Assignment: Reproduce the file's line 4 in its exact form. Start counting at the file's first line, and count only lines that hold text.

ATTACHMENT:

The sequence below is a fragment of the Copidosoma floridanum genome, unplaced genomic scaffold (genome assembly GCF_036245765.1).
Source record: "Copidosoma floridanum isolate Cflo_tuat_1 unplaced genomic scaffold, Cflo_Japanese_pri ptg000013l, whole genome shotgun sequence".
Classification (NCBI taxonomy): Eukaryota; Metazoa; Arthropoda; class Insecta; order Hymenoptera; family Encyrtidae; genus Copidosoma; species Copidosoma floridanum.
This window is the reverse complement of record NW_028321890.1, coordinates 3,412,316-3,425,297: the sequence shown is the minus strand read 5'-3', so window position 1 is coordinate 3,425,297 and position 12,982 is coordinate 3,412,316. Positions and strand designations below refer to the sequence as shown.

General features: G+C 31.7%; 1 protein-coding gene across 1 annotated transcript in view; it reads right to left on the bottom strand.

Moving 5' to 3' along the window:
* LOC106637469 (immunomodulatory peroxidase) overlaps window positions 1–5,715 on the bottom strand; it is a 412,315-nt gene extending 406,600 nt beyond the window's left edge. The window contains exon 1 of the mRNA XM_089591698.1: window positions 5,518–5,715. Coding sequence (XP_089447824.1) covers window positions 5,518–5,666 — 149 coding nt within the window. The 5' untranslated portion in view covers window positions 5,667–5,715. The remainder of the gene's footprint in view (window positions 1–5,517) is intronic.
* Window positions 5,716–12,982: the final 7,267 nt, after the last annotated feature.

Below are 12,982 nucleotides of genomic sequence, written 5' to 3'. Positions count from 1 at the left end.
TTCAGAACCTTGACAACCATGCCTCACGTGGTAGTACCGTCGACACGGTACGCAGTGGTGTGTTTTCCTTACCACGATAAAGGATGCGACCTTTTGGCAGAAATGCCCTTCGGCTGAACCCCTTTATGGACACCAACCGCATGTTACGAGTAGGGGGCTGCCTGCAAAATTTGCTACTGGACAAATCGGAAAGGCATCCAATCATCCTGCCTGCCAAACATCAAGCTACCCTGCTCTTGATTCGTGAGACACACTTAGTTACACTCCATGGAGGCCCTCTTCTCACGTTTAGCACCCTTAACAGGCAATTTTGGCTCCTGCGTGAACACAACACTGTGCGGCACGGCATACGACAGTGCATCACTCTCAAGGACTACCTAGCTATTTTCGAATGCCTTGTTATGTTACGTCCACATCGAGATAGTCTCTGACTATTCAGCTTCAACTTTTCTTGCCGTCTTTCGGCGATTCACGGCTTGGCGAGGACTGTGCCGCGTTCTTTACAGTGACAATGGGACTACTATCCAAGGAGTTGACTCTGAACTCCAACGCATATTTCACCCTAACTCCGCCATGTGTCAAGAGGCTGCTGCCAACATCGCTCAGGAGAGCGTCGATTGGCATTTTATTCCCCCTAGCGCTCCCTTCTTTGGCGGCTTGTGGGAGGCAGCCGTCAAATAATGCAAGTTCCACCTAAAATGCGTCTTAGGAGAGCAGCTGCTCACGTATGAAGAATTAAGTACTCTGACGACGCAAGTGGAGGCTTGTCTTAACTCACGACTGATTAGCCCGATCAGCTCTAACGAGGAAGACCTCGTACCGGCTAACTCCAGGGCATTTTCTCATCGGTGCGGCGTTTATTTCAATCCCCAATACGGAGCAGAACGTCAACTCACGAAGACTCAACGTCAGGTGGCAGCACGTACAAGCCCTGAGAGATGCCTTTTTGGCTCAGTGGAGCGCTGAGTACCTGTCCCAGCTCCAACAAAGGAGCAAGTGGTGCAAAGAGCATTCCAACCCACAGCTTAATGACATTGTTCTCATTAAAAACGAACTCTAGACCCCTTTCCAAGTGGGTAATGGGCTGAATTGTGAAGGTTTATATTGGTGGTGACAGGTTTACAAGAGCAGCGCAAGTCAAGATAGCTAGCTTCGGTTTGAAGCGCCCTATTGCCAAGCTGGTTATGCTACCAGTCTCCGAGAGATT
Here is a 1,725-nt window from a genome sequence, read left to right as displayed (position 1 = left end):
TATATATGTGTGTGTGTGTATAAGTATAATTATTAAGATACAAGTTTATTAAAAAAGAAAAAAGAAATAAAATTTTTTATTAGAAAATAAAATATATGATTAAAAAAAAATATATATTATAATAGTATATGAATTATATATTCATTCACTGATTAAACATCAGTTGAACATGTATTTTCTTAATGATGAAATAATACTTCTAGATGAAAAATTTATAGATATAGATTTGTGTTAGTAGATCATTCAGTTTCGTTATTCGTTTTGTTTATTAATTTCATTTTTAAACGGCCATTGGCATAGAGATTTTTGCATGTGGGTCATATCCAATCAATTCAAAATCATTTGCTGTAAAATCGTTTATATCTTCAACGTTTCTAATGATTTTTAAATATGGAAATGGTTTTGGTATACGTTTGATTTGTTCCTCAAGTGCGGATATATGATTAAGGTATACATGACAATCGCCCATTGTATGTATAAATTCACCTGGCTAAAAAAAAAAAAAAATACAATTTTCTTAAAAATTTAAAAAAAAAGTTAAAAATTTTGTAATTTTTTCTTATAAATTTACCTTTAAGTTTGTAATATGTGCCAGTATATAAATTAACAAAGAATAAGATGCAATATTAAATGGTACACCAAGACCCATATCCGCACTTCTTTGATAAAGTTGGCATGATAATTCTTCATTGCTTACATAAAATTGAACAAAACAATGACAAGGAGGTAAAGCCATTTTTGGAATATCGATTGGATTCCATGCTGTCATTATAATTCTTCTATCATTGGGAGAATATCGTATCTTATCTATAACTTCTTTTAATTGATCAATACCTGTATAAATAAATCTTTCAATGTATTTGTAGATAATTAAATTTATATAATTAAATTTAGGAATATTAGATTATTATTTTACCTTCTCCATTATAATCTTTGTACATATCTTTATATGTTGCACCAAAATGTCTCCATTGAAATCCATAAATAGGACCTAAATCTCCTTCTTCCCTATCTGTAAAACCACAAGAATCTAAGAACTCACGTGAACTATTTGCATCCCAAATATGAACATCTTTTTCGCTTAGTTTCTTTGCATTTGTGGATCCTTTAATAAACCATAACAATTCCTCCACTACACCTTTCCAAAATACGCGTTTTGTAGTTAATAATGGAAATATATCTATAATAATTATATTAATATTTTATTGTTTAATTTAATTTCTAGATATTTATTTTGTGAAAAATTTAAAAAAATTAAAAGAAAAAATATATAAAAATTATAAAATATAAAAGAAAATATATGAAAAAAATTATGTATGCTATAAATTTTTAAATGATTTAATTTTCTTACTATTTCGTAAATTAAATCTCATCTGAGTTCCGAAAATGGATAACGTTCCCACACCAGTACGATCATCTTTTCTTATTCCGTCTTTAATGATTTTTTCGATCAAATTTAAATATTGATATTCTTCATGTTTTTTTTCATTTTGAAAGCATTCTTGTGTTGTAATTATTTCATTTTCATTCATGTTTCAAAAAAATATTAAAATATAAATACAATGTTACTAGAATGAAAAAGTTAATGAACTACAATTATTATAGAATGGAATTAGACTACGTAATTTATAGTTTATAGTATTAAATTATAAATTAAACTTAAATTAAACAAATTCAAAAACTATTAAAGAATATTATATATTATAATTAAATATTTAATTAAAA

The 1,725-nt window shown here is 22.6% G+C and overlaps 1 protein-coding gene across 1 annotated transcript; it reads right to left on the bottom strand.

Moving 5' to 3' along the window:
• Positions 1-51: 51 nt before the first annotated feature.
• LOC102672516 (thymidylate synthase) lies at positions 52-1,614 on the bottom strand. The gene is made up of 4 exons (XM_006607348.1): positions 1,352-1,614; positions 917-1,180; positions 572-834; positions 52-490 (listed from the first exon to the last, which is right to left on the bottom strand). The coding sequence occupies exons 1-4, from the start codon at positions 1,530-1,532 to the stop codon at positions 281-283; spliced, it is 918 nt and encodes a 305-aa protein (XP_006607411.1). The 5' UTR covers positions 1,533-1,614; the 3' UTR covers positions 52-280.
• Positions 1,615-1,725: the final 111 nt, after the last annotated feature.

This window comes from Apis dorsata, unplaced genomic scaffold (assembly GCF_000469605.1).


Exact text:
This window is the reverse complement of record NW_028321890.1, coordinates 3,412,316-3,425,297: the sequence shown is the minus strand read 5'-3', so window position 1 is coordinate 3,425,297 and position 12,982 is coordinate 3,412,316. Positions and strand designations below refer to the sequence as shown.